Q: I was at an art gallery and picked up the business card of an artist whose name is Libena. It's a beautiful name. What is its origin? -- M.J., San Francisco

A: Libena is a Slavic female given name.

Q: Switch hitters are common in baseball. What about switch pitchers? -- W.K., Allentown, Pa.

A: I don't know of any current major league pitchers who can throw with either hand. There is one in the minor leagues: Pat Venditte, who plays for the New York Yankees' farm team.

The only modern-era major-league switch pitcher was Greg Harris. He finished his 15-year career with the Montreal Expos in 1995 with a 74-90 win-loss record, a 3.69 earned run average and 1,141 strikeouts. I know of at least four ambidextrous pitchers who played in the 1800s.

Q: I have two questions about the TV show "Leave It to Beaver." My first question: What was the name of Beaver's elementary school? My second question: If his name was Theodore Cleaver, why was he called Beaver? -- B.L., Naples, Fla.

A: Theodore (Jerry Mathers) attended Grant Avenue Grammar School in the fictitious community of Mayfield. His nickname, "Beaver," came about because his older brother, Wally (Tony Dow), was unable as a youngster to pronounce the name Theodore. Wally's version sounded like Beaver, and thus a nickname was created.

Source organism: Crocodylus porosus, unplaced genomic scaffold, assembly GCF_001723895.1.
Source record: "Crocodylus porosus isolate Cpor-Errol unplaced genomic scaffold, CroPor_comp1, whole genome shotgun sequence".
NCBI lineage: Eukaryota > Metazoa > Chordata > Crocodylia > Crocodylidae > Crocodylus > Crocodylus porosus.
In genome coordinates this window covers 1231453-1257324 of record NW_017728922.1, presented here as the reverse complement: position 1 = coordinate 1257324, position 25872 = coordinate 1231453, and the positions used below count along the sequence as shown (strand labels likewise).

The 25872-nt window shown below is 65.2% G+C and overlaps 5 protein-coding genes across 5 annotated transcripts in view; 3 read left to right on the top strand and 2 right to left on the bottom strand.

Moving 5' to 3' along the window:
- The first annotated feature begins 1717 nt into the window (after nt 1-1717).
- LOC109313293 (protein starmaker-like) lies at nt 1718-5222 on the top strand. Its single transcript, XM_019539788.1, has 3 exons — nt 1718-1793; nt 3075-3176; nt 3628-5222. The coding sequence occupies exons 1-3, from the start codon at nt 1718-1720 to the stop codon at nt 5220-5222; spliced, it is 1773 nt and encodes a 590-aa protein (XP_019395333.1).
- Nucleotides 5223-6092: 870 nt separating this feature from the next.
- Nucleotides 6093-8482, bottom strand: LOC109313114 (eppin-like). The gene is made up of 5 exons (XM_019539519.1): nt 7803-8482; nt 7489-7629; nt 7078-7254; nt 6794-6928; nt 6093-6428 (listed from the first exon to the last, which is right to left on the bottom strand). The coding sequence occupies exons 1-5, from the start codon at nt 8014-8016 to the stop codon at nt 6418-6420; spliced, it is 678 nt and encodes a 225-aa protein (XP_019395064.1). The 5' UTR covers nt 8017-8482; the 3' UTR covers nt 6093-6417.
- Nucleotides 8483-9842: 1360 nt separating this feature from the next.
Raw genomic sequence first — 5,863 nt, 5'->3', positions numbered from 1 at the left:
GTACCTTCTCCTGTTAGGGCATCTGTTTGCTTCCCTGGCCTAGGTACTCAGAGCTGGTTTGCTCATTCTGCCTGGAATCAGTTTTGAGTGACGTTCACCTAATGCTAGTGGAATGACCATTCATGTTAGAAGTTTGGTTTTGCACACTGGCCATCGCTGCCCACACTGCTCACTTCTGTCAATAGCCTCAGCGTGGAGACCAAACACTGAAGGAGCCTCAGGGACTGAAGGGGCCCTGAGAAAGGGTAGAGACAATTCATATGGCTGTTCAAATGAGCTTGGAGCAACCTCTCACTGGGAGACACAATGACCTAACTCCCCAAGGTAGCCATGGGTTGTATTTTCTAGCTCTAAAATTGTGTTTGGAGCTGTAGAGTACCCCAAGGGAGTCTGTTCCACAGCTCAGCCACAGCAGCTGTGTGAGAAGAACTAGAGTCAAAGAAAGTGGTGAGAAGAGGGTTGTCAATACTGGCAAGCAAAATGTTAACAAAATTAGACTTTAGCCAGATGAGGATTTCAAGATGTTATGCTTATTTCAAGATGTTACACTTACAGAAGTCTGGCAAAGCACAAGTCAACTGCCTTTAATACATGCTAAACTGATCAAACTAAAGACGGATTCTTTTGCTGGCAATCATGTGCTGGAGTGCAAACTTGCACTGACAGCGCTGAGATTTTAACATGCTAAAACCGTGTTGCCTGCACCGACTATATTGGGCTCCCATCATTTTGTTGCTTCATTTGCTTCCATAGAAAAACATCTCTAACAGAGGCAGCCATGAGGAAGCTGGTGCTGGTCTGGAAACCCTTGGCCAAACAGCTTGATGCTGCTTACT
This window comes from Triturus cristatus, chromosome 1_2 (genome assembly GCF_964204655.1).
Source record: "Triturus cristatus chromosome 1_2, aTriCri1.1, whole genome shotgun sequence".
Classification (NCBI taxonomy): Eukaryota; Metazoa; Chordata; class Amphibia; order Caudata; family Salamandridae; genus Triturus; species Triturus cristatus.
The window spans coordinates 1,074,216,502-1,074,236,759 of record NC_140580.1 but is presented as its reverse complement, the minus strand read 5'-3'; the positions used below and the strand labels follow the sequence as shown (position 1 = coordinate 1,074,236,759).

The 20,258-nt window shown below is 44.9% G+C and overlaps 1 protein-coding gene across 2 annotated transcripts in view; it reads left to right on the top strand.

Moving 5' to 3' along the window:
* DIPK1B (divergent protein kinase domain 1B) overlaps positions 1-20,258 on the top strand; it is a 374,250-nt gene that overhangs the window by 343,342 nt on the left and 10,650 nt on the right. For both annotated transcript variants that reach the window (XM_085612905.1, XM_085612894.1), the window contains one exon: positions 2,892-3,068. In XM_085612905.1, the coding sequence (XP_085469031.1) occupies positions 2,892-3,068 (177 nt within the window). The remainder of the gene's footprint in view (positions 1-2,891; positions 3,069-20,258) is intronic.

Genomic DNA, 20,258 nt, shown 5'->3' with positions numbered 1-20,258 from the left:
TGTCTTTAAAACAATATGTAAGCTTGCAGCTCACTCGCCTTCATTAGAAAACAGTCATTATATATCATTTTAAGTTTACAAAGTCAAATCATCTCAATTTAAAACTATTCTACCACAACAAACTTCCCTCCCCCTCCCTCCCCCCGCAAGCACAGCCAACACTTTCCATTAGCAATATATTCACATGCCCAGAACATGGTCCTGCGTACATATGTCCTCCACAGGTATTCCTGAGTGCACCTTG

Q: Gen. George Armstrong Custer was killed in June 1876 during the Battle of the Little Bighorn; he was 36. I know he was married, but what became of his wife? -- P.A.C., Dover, Del.

A: In 1864, Custer married Elizabeth "Libbie" Bacon (1842-1933). After the death of her husband, she wrote several books glorifying his memory and became a one-woman advocate for her husband's legacy. Her three books -- "Boots and Saddles" (1885), "Following the Guidon" (1890) and "Tenting on the Plains" (1893) -- are still available in print and electronic editions. Besides her books, she also wrote articles and toured extensively promoting the memory of her husband.

Financially, Elizabeth did quite well for herself. When her husband died, she was faced with a large debt that he had accumulated. But by the time of her death she was a wealthy woman.

Q: What happened to Dave's cigarettes? In the mid-1990s I was given a pack (my name is Dave) as a joke. (I don't smoke.) Included with the smokes were actual ads and parodies of those ads that my girlfriend made up. -- D.H., Woburn, Mass.

A: First, let me tell you a bit about Dave. He is youthful, honest and hardworking. He can be seen in North Carolina driving his yellow 1957 pickup truck that was featured in at least one ad. I suppose you could say he was rebellious. According to an ad, he was fed up with cheaply made, fast-burning cigarettes. He set out to learn about tobacco farming, bought a tractor and some seeds, and cleared some land to work. Come harvest time, his tobacco was handpicked, barn-cured and barrel-aged to achieve rich flavor. From the seeds of a few tobacco plants, a dream grew.

There was only one problem with this: None of it was true. Dave's Tobacco Co. was created and owned by tobacco giant Philip Morris. The brand was introduced in the mid-'90s and disappeared in the mid-'90s as well.


Comment by clicking here.

Every weekday JewishWorldReview.com publishes what many in the media and Washington consider "must-reading". Sign up for the daily JWR update. It's free. Just click here.